This is always a bit of a grey area as to when the new season starts and the previous one ends. It makes sense to think that when harvesting stops from plants planted in the spring is a logical end, however I still have zucchini flowering and producing edible morsels– albeit slowly and the brassicas are still going with the side shoots like gangbusters providing more than we can keep up with, long after the first head was harvested. But by and large the garden is mostly empty and bereft of all trace of summer. It would be easy to say once these summer crops have gone the season is over. But yet it lingers.
It would be great to have some kind of clear delineation between the seasons, like all empty beds, enriched and refreshed with nutrients ready for the tender young plants in the spring. Unfortunately, nature isn’t that clear cut. While the stragglers from summer are languishing unrepentant, new crops are moving in. There is an overlap.
If we put aside the stragglers as part of a previous era, the question still remains, when does the new season start? Does it start with the early garlic planted almost traditionally on the first of May? It would be easy to discount this as this is still technically autumn and more importantly, still firmly within the first half of the calendar year. Onions find their place in the garden on the shortest day which would seem like an ideal transition, but according to the calendar we are three weeks into winter already and besides seed sowing and garden prep takes place many weeks earlier, back in the autumn. While it is a strong candidate for marking the change in season, I have decided, in my garden, that honour belongs to something else.
The asparagus. This isn’t an ordinary crop; it is once that carries a lot of reverence and expectation. To have asparagus in the garden in the first place, requires so much from the gardener. The care and maintenance required from a crop that can’t be eaten in the first three years making the wait worth its while is indication enough of its status in the garden as a luxury crop.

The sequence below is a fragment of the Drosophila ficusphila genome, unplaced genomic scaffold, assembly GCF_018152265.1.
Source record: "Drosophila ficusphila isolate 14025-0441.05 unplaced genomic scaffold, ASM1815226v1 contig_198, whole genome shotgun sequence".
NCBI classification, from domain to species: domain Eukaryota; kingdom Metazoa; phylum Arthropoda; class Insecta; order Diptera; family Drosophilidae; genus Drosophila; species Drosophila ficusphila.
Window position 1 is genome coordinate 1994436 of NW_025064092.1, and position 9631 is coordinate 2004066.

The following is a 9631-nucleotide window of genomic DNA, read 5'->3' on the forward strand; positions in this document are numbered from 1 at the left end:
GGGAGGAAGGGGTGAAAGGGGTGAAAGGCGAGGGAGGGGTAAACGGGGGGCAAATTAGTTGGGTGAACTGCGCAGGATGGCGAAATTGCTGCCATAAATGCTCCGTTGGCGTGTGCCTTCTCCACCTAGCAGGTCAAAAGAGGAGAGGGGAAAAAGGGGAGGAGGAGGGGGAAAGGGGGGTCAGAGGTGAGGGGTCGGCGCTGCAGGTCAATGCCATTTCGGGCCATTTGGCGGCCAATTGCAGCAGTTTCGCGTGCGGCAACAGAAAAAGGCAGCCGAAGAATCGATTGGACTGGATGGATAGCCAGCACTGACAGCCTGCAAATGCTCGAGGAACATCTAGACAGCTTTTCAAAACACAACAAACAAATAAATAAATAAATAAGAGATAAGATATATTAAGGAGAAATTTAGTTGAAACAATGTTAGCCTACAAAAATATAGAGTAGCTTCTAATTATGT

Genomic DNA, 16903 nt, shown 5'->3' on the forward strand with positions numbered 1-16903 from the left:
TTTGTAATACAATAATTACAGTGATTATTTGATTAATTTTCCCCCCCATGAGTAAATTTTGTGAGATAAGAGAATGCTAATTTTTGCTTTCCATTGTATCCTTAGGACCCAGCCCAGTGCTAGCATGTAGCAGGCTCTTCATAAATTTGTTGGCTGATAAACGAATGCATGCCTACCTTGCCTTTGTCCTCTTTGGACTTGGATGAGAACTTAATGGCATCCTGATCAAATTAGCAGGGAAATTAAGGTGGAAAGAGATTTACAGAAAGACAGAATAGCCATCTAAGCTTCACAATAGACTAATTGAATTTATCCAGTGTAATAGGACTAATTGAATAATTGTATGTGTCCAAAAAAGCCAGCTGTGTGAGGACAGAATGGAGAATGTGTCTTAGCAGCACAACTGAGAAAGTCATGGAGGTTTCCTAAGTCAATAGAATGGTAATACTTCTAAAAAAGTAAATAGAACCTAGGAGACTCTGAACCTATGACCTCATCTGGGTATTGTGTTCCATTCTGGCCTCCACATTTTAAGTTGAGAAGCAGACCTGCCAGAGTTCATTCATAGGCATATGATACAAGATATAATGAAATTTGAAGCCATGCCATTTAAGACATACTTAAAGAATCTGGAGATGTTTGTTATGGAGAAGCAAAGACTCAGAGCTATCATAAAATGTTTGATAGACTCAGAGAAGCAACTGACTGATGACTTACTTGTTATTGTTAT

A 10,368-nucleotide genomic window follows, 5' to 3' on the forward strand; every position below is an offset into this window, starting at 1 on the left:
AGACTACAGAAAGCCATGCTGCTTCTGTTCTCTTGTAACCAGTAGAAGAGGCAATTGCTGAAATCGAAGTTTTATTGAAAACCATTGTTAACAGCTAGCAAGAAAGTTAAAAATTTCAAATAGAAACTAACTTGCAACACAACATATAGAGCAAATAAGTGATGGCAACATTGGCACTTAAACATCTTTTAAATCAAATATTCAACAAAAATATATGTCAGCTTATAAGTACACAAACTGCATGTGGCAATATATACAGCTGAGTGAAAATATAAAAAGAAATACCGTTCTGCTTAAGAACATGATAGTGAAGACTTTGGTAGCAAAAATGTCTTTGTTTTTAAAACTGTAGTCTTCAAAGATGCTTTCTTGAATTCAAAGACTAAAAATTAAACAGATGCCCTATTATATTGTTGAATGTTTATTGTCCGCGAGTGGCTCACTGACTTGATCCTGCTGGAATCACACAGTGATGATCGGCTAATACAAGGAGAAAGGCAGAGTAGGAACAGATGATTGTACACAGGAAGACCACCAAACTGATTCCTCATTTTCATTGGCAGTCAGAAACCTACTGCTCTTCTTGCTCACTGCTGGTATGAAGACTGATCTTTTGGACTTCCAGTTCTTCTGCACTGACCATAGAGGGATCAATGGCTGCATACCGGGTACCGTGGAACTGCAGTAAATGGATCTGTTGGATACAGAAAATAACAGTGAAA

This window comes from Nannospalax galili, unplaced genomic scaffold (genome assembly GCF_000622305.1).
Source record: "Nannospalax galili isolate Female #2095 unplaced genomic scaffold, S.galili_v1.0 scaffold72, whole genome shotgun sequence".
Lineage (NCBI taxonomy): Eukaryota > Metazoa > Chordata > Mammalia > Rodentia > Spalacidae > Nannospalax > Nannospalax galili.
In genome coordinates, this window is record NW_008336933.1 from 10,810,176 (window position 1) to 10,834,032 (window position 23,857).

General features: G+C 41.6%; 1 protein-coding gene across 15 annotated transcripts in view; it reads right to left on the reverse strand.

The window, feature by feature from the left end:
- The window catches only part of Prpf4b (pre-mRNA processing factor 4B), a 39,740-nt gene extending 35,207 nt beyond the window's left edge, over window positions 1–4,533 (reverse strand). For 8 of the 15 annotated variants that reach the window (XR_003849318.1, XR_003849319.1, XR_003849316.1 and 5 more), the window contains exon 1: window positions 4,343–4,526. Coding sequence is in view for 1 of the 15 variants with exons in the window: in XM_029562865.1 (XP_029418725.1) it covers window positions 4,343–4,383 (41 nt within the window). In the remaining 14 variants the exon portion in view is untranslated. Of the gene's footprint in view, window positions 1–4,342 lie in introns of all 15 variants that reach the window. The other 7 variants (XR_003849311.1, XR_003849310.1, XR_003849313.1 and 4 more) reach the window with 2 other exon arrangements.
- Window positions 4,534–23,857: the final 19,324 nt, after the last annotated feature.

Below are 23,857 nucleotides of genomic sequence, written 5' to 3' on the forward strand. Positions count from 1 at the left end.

As the fronds of the previous season begin to fade to a golden yellow around the start of winter, the time comes to cut them down to the ground. A tall stand of growth that had presided over the garden all summer – or since harvesting ceases after Christmas for mature crops. Like the changing of the guard on a chilly day early in winter, the task of removing the foliage is undertaken with a degree of excitement. All the energy from the summer sun has been taken down into the crown to bring forth a strong and bountiful reign in the new season. The addition of compost and other nutrients in a nice thick layer is like making an offering to please this divinely tasty plant. The addition of mulch to prevent weeds is like applying a cloak to prevent invaders spoiling the garden.
Not only is there a degree of pleasure knowing the sun itself has been captured and held deep with the plant during the previous season, but the anticipation that as the last days of winter turn themselves into the optimistic days of spring, the first crop of the season presents itself as tall green spears, standing tall and proud. It is the first majestic crop to rise above the soil for harvest.
Ok I may have become a little bit romantic as I waxed lyrical about asparagus, but this season will be the first season I can harvest each and every spear with wild abandon. It has been a long wait and just the thought of that first spear already makes my mouth water in anticipation.
This is a crop that has a long reign in the garden – up to 25 years and so it deserves to be treated with respect so it can continue to remain strong and healthy and this is why I have decided to mark this task in the winter garden to determine the moment in time when the growing season changes.
Come again soon – other things also happen in a winter garden.
Sarah the Gardener : o)